June 5, 2023
The revolutionary technique produces hydrogen from water more efficiently

The revolutionary technique produces hydrogen from water more efficiently

A team of researchers from the National University of Singapore (NUS) has made a groundbreaking scientific discovery that could potentially revolutionize the way water breaks down to release hydrogen gas – a vital element for many industrial processes.

The team, led by Associate Professor Xue Jun Min, Dr Wang Xiaopeng and Dr Vincent Lee Wee Siang from the NUS College of Design and Engineering (NUS CDE) Department of Materials Science and Engineering, found that light can activate a new mechanism in a catalytic material used extensively in water electrolysis, where water is split into hydrogen and oxygen. The result is a more energy efficient method of obtaining hydrogen.

This breakthrough was achieved in collaboration with Dr Xi Shibo from the Institute for Sustainability in Chemicals, Energy and the Environment under the Agency for Science, Technology and Research (A*STAR). Dr. Yu Zhigen from the Institute for High Performance Computing under A*STAR. and Dr Wang Hao from NUS CDE Department of Mechanical Engineering.

“We discovered that the redox center for the electrocatalytic reaction switches between metal and oxygen, which is activated by light,” said Associate Professor Xue. “This greatly improves the efficiency of water electrolysis.”

The new finding may potentially open up new and more efficient industrial methods of hydrogen production and put this environmentally friendly fuel source within the reach of more people and industries.

Associate Professor Xue and his team detailed their discovery in a research paper published in the prestigious scientific journal Nature on October 26, 2022.

The accidental discovery

Under normal circumstances, Associate Professor Xue and his team might not have been able to come across such a groundbreaking discovery. But an accidental blackout of the ceiling lights in his lab nearly three years ago allowed them to observe something the world’s scientific community has yet to do.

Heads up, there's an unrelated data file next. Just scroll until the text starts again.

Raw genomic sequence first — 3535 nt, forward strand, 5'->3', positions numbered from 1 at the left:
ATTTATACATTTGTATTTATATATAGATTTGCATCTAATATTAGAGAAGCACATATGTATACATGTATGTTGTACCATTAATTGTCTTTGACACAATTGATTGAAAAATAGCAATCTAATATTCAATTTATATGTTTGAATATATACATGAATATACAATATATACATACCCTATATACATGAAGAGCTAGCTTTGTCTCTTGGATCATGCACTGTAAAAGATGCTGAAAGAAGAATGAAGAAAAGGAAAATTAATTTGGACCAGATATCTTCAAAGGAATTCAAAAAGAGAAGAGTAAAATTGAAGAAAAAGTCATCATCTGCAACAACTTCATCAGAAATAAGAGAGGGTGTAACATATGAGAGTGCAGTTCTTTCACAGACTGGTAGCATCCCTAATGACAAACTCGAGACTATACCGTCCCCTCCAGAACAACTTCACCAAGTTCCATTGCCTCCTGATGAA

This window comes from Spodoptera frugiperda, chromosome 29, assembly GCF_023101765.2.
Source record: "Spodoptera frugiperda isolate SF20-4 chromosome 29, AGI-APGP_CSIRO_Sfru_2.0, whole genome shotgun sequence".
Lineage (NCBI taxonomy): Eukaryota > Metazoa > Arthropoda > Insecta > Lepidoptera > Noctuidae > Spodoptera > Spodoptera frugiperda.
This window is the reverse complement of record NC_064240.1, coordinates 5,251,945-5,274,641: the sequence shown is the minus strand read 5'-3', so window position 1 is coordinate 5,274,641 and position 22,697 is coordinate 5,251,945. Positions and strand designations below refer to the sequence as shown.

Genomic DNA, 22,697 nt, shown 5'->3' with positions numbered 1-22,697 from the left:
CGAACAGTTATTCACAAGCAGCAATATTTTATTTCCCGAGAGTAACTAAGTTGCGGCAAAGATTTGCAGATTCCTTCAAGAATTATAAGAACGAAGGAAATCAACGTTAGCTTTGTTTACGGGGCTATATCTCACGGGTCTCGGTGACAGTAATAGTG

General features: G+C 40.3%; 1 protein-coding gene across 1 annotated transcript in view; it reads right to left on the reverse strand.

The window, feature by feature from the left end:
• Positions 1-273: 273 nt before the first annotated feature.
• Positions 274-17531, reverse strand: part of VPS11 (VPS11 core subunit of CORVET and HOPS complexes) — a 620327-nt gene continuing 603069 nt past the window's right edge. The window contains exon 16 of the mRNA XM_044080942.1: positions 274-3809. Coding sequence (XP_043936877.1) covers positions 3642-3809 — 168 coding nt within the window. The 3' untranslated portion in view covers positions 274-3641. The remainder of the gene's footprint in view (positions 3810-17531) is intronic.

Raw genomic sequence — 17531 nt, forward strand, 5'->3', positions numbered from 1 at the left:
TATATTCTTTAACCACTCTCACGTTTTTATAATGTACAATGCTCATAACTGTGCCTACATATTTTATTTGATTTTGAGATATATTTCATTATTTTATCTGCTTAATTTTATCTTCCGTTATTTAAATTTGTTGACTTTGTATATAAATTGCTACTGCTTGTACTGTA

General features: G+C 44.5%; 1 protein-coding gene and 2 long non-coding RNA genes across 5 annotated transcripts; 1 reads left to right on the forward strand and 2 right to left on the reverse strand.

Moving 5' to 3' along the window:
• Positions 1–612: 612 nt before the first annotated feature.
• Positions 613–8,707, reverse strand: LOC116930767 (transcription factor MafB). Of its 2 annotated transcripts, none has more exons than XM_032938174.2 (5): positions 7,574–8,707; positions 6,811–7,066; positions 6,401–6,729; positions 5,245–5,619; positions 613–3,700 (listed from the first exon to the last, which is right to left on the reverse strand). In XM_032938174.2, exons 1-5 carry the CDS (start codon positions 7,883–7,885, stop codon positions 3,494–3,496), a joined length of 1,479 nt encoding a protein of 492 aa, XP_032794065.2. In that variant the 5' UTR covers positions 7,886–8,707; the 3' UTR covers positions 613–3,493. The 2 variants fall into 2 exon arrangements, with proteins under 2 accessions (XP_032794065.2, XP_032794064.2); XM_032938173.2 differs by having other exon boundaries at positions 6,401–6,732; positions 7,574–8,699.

Back then, the ceiling lights in Associate Professor Xue’s research lab were usually on for 24 hours. One night in 2019, the lights went out due to a power outage. When the researchers returned the next day, they found that the performance of a nickel oxyhydroxide-based material in the water electrolysis experiment, which was continued in the dark, had dropped drastically.

“This drop in performance, no one has ever noticed before, because no one has ever done the experiment in the dark,” said Associate Professor Xue. “Also, the literature says that such a material should not be sensitive to light. light should have no effect on its properties.”

The electrocatalytic mechanism in water electrolysis is a very well-researched topic, while nickel-based material is a very common catalyst material. Therefore, in order to establish that they were on the verge of discovering something groundbreaking, Associate Professor Xue and his team began several repeated experiments. They dug deeper into the mechanics behind such a phenomenon. They even repeated the experiment outside of Singapore to ensure their findings were consistent.

Three years later, Associate Professor Xue and his team were finally able to share their findings publicly in a paper.

Next steps

With their findings, the team is now working to design a new way to improve industrial processes for hydrogen production. Associate Professor Xue suggests that the water-containing cells should be transparent so that light is introduced into the water-splitting process.

“This should require less energy in the electrolysis process and it should be much easier to use natural light,” said Associate Professor Xue. “More hydrogen can be produced in less time, with less energy consumed.”

Food companies use hydrogen gas to convert unsaturated oils and fats into saturated ones, which give us margarine and butter. Hydrogen is also used to weld metals together as it can generate a high temperature of 4,000 degrees C. The oil industry uses the gas to remove sulfur content from oil.

In addition, hydrogen can potentially be used as a fuel. Long touted as a sustainable fuel, hydrogen fuel produces no emissions as it burns when it reacts with oxygen – no ignition needed, making it a cleaner and greener fuel source. It’s also easier to store, making it more reliable than solar-powered batteries.

Associate Professor Xue is delighted that his research team’s findings could contribute to scientific discovery. He believes that the way to develop science is not to constantly find new ways to do what has already been done, but to constantly push the boundaries.

“Only through the accumulation of new knowledge can we gradually improve society,” said Associate Professor Xue.

Report: Wang X, Xi S, Huang P, et al. Central role of reversible NiO6 geometrical transformation in oxygen evolution. Nature. Published online 26 Oct 2022: 1-7. doi:10.1038/s41586-022-05296-7

This article has been republished from the following materials. Note: material may have been edited for length and content. For more information, please contact the cited source.

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